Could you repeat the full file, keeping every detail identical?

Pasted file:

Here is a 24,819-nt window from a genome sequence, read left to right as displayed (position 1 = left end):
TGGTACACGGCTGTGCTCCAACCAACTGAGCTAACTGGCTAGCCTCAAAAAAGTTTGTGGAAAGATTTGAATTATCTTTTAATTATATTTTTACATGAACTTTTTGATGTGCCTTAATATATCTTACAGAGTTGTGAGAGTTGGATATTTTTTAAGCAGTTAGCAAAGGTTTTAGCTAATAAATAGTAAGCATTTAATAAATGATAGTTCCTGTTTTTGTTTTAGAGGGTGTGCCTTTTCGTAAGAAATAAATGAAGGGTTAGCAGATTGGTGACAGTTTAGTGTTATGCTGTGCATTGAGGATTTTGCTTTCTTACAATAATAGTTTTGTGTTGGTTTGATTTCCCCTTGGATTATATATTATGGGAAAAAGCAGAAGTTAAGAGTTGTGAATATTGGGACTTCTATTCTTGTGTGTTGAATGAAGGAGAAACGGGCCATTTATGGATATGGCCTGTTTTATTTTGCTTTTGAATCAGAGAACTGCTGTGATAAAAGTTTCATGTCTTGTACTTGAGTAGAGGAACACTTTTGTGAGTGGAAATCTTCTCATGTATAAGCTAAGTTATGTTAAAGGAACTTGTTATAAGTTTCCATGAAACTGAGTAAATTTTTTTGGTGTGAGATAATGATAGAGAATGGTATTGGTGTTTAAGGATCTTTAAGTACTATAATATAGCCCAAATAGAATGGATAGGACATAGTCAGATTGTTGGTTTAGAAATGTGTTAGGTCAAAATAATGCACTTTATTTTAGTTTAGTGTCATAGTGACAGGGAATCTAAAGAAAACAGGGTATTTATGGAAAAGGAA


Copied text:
Here is a 24,819-nt window from a genome sequence, read left to right as displayed (position 1 = left end):
TGGTACACGGCTGTGCTCCAACCAACTGAGCTAACTGGCTAGCCTCAAAAAAGTTTGTGGAAAGATTTGAATTATCTTTTAATTATATTTTTACATGAACTTTTTGATGTGCCTTAATATATCTTACAGAGTTGTGAGAGTTGGATATTTTTTAAGCAGTTAGCAAAGGTTTTAGCTAATAAATAGTAAGCATTTAATAAATGATAGTTCCTGTTTTTGTTTTAGAGGGTGTGCCTTTTCGTAAGAAATAAATGAAGGGTTAGCAGATTGGTGACAGTTTAGTGTTATGCTGTGCATTGAGGATTTTGCTTTCTTACAATAATAGTTTTGTGTTGGTTTGATTTCCCCTTGGATTATATATTATGGGAAAAAGCAGAAGTTAAGAGTTGTGAATATTGGGACTTCTATTCTTGTGTGTTGAATGAAGGAGAAACGGGCCATTTATGGATATGGCCTGTTTTATTTTGCTTTTGAATCAGAGAACTGCTGTGATAAAAGTTTCATGTCTTGTACTTGAGTAGAGGAACACTTTTGTGAGTGGAAATCTTCTCATGTATAAGCTAAGTTATGTTAAAGGAACTTGTTATAAGTTTCCATGAAACTGAGTAAATTTTTTTGGTGTGAGATAATGATAGAGAATGGTATTGGTGTTTAAGGATCTTTAAGTACTATAATATAGCCCAAATAGAATGGATAGGACATAGTCAGATTGTTGGTTTAGAAATGTGTTAGGTCAAAATAATGCACTTTATTTTAGTTTAGTGTCATAGTGACAGGGAATCTAAAGAAAACAGGGTATTTATGGAAAAGGAA